Content and Data

Responding to Seth Gottlieb, who argues that content is not data:

Each of the four things you say content 'has' are external to the content:

- Content has a voice... the person who created the content may be trying to communicate something, but content is inert, and does not 'try' to do anything

- Content has ownership... ownership is a social convention and not inherent to content

- Content is intended for a human audience... same thing as the first point - the intention is in the human, not the content

- Content has context... everything has context, not just content. Context is the environment in which content finds itself, both historically and in the present moment. By definition, context is external to content.

Significantly, if the things that distinguish content from data are all external to content, it follows that content is not inherently distinct from data, but becomes distinct only through out attitudes toward it and the history of its use.


  1. So, content is 'date with attitude'?

  2. Well - some would argue, data with propositional attitude.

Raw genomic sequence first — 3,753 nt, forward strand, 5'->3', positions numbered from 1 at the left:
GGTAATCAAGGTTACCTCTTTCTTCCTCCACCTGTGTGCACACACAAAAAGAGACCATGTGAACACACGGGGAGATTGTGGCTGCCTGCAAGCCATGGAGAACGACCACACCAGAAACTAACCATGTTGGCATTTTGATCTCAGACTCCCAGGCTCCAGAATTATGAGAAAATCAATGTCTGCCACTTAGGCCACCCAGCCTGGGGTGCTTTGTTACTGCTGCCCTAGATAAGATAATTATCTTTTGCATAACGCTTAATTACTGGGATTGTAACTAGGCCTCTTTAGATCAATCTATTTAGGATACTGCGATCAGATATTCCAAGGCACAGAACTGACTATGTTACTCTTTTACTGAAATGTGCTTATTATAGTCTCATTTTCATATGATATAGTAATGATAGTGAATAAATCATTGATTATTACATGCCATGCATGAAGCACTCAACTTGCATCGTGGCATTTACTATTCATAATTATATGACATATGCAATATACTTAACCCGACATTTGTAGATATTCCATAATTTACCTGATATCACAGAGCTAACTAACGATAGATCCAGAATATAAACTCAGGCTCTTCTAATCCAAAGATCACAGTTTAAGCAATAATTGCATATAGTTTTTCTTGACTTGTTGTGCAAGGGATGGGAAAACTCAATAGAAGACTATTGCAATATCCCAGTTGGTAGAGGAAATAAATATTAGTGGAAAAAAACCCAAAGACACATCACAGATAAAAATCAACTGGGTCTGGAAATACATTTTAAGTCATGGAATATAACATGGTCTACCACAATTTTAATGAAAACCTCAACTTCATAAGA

3. It's astonishing that this arises as a debatable topic. Content is just a description of data that is being used in certain ways.

    Arguing about what those ways are might be a lot more interesting.

  4. Actually, quite a lot turns on this.

    You say, "...just a description." Does this entail that content is propositional in form?

    Does content have (necessarily) grammar and syntax?

    Are there 'mental contents'?

  5. An excellent post/comment (depending on the context), and a well-expressed argument. I also enjoyed your OLDaily link to Deutsch's review. It's nice to see some more formal perspectives referenced in a philosophical discussion.


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